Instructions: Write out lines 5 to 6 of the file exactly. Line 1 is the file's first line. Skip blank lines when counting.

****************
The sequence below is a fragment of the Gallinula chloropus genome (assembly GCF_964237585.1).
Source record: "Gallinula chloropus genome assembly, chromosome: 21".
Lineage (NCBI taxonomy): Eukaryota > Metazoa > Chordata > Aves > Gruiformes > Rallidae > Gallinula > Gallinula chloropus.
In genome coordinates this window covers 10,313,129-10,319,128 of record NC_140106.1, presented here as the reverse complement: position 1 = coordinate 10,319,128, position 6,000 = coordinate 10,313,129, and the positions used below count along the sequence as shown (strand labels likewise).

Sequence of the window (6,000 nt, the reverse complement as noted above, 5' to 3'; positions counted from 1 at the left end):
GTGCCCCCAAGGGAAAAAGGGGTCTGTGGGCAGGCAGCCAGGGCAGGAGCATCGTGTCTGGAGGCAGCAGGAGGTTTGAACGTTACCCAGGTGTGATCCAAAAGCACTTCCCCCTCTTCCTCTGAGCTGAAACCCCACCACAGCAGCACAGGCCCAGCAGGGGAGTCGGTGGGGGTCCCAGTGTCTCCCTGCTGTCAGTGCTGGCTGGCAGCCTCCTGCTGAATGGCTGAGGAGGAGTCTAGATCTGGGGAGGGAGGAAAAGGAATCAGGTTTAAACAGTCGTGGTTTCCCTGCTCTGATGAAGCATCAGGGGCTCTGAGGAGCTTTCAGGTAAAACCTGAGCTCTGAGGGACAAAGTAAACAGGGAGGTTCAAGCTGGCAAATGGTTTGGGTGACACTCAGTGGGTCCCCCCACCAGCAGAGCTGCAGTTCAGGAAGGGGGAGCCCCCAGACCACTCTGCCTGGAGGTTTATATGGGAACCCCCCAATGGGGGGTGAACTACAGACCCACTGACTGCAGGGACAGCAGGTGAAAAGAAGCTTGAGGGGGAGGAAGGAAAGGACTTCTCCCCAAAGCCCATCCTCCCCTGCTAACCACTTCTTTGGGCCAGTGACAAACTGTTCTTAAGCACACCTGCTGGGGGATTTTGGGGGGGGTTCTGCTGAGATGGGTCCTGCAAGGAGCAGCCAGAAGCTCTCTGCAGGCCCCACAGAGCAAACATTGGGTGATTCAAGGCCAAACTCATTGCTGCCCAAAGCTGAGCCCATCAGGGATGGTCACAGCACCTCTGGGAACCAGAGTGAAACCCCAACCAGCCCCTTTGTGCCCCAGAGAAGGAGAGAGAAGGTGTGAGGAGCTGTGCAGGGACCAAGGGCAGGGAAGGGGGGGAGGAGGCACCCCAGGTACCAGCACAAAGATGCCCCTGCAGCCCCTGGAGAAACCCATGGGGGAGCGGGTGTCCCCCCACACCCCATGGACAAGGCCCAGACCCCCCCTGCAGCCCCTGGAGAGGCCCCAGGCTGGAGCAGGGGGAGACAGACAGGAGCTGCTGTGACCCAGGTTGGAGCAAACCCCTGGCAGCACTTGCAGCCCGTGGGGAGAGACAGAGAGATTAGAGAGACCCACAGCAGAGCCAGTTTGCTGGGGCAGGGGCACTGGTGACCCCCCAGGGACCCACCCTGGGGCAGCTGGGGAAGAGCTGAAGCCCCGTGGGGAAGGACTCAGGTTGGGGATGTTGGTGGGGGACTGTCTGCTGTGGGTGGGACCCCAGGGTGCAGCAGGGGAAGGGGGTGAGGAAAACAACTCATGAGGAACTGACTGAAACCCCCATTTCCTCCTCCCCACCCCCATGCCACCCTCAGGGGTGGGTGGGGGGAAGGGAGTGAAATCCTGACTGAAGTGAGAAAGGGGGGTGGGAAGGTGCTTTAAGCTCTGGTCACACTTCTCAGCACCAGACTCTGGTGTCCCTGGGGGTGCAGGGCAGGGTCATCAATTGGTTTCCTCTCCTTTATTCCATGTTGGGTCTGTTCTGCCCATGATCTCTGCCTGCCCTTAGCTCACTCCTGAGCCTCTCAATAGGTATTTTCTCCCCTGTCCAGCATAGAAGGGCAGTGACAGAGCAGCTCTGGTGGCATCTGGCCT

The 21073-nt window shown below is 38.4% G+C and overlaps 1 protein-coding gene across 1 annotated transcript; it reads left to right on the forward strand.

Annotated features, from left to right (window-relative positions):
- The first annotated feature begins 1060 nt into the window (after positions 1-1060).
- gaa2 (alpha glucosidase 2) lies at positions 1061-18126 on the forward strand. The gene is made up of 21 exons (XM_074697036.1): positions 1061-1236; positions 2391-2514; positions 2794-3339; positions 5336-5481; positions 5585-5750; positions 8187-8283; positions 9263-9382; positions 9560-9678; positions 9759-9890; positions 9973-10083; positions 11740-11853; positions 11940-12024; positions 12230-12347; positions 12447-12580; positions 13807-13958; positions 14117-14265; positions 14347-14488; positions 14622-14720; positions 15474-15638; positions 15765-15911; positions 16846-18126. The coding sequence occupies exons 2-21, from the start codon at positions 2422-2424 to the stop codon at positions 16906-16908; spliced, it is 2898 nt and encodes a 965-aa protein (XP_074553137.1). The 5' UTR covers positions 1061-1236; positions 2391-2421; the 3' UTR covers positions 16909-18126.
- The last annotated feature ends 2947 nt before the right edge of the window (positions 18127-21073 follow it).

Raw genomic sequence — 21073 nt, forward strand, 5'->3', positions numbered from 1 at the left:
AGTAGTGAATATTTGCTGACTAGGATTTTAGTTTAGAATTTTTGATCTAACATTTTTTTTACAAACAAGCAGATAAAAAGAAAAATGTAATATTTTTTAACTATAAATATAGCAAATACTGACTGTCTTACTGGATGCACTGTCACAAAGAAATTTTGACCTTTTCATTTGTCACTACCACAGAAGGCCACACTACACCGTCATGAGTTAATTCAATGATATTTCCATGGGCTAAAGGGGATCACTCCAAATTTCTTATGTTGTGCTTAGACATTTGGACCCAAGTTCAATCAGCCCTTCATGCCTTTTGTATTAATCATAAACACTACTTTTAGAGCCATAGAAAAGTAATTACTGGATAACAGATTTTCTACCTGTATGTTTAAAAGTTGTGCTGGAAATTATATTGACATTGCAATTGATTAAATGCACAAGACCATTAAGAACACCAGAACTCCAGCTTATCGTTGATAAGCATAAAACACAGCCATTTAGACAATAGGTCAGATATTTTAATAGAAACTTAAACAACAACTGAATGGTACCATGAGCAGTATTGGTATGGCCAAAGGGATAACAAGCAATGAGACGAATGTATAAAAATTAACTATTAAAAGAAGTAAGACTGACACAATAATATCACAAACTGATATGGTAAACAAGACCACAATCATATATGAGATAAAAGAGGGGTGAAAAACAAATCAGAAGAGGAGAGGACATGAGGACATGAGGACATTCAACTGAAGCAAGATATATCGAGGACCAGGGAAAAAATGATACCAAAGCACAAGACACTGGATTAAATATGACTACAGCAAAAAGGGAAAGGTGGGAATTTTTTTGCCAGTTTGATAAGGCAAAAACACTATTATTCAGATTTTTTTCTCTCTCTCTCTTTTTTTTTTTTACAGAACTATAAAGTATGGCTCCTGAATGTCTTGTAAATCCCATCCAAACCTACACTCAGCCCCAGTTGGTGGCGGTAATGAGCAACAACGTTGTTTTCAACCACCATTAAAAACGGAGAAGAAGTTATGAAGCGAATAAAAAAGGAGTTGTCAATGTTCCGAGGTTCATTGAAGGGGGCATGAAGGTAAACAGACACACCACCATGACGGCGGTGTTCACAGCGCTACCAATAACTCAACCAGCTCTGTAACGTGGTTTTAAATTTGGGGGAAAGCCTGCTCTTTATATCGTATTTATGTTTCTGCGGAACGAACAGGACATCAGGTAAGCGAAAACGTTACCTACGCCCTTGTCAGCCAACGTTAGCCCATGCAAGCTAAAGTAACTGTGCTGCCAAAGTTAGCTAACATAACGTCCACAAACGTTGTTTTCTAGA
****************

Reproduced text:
Sequence of the window (6,000 nt, the reverse complement as noted above, 5' to 3'; positions counted from 1 at the left end):
GTGCCCCCAAGGGAAAAAGGGGTCTGTGGGCAGGCAGCCAGGGCAGGAGCATCGTGTCTGGAGGCAGCAGGAGGTTTGAACGTTACCCAGGTGTGATCCAAAAGCACTTCCCCCTCTTCCTCTGAGCTGAAACCCCACCACAGCAGCACAGGCCCAGCAGGGGAGTCGGTGGGGGTCCCAGTGTCTCCCTGCTGTCAGTGCTGGCTGGCAGCCTCCTGCTGAATGGCTGAGGAGGAGTCTAGATCTGGGGAGGGAGGAAAAGGAATCAGGTTTAAACAGTCGTGGTTTCCCTGCTCTGATGAAGCATCAGGGGCTCTGAGGAGCTTTCAGGTAAAACCTGAGCTCTGAGGGACAAAGTAAACAGGGAGGTTCAAGCTGGCAAATGGTTTGGGTGACACTCAGTGGGTCCCCCCACCAGCAGAGCTGCAGTTCAGGAAGGGGGAGCCCCCAGACCACTCTGCCTGGAGGTTTATATGGGAACCCCCCAATGGGGGGTGAACTACAGACCCACTGACTGCAGGGACAGCAGGTGAAAAGAAGCTTGAGGGGGAGGAAGGAAAGGACTTCTCCCCAAAGCCCATCCTCCCCTGCTAACCACTTCTTTGGGCCAGTGACAAACTGTTCTTAAGCACACCTGCTGGGGGATTTTGGGGGGGGTTCTGCTGAGATGGGTCCTGCAAGGAGCAGCCAGAAGCTCTCTGCAGGCCCCACAGAGCAAACATTGGGTGATTCAAGGCCAAACTCATTGCTGCCCAAAGCTGAGCCCATCAGGGATGGTCACAGCACCTCTGGGAACCAGAGTGAAACCCCAACCAGCCCCTTTGTGCCCCAGAGAAGGAGAGAGAAGGTGTGAGGAGCTGTGCAGGGACCAAGGGCAGGGAAGGGGGGGAGGAGGCACCCCAGGTACCAGCACAAAGATGCCCCTGCAGCCCCTGGAGAAACCCATGGGGGAGCGGGTGTCCCCCCACACCCCATGGACAAGGCCCAGACCCCCCCTGCAGCCCCTGGAGAGGCCCCAGGCTGGAGCAGGGGGAGACAGACAGGAGCTGCTGTGACCCAGGTTGGAGCAAACCCCTGGCAGCACTTGCAGCCCGTGGGGAGAGACAGAGAGATTAGAGAGACCCACAGCAGAGCCAGTTTGCTGGGGCAGGGGCACTGGTGACCCCCCAGGGACCCACCCTGGGGCAGCTGGGGAAGAGCTGAAGCCCCGTGGGGAAGGACTCAGGTTGGGGATGTTGGTGGGGGACTGTCTGCTGTGGGTGGGACCCCAGGGTGCAGCAGGGGAAGGGGGTGAGGAAAACAACTCATGAGGAACTGACTGAAACCCCCATTTCCTCCTCCCCACCCCCATGCCACCCTCAGGGGTGGGTGGGGGGAAGGGAGTGAAATCCTGACTGAAGTGAGAAAGGGGGGTGGGAAGGTGCTTTAAGCTCTGGTCACACTTCTCAGCACCAGACTCTGGTGTCCCTGGGGGTGCAGGGCAGGGTCATCAATTGGTTTCCTCTCCTTTATTCCATGTTGGGTCTGTTCTGCCCATGATCTCTGCCTGCCCTTAGCTCACTCCTGAGCCTCTCAATAGGTATTTTCTCCCCTGTCCAGCATAGAAGGGCAGTGACAGAGCAGCTCTGGTGGCATCTGGCCT